Americans should soon be able to search for data about contracts let by the federal government, thanks to new legislation passed after bloggers exposed senators who had “held” the bill in a quiet parliamentary maneuver that might have otherwise killed it. “The unprecedented synergy between online grassroots activists and Senate leadership provides a new model for participatory democracy in action,” said Senator Bill Frist in anouncing passage of the Federal Funding Accountability and Transparency Act of 2006 ( S2590).
Thanks to Poynter Institute’s Amy Gahran for noting Frist’s remarks and linking to the Center for Citizen Media, which helped find out which senator(s) had secretly objected to the bill’s passage. Under Senate rules a “hold” can only be lifted by the senator who places the hold or by getting 60 senate votes to lift what it in effect a filibuster threat.
A ZDNet article describes how Senators Ted Stevens and Robert Byrd were discovered to have placed holds on the bill. Once this became known, through patient questioning of each senator, the holds were lifted and the bill passed.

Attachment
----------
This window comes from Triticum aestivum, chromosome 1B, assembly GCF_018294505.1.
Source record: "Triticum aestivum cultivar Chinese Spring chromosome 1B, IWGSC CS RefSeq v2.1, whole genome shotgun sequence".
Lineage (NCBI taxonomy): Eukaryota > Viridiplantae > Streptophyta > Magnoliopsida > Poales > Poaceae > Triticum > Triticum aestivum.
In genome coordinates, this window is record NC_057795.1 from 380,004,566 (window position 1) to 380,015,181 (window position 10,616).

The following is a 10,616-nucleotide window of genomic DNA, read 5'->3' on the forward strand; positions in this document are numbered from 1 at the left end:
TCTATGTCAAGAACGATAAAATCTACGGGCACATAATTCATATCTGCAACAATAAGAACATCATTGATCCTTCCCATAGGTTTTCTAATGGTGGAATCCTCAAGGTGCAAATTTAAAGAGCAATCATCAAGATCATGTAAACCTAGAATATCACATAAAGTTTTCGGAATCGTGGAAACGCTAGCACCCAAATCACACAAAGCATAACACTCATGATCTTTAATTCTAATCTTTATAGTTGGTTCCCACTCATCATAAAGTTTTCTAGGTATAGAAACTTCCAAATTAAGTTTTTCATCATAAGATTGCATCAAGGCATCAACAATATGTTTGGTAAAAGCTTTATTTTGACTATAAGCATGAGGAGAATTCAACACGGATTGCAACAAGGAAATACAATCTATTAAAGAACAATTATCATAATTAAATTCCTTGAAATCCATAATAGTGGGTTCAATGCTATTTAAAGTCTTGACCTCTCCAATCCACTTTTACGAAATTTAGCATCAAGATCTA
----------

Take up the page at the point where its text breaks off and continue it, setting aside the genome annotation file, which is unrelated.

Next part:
I wrote about this bill before it had been held, and so I followed the story of its parliamentary detour and eventual release. A Christian Science Monitor article paints this picture about what the legislation is designed to accomplish:
“The federal government pays out some $500 billion in goods and services each year. It gives another $500 billion to public and private groups and individuals … The … bill puts all this spending into a single database. ‘It would allow any journalist — and small-town journalist — to investigate what their representatives are doing in a lot more detail than now. It would empower the bloggers,’ says (a supporter at the) Cato Institute.”
The Senate bill that just passed must be reconciled with a House version and sent to the President for his signature. So it’s not all over yet.
Let’s hope the act gets implemented soon and works in practice. Meanwhile it’s a small victory for using technology to give individuals the power to learn about federal spending. And it was passed thanks to the sort of citizen input it seeks to amplify. That’s a good omen.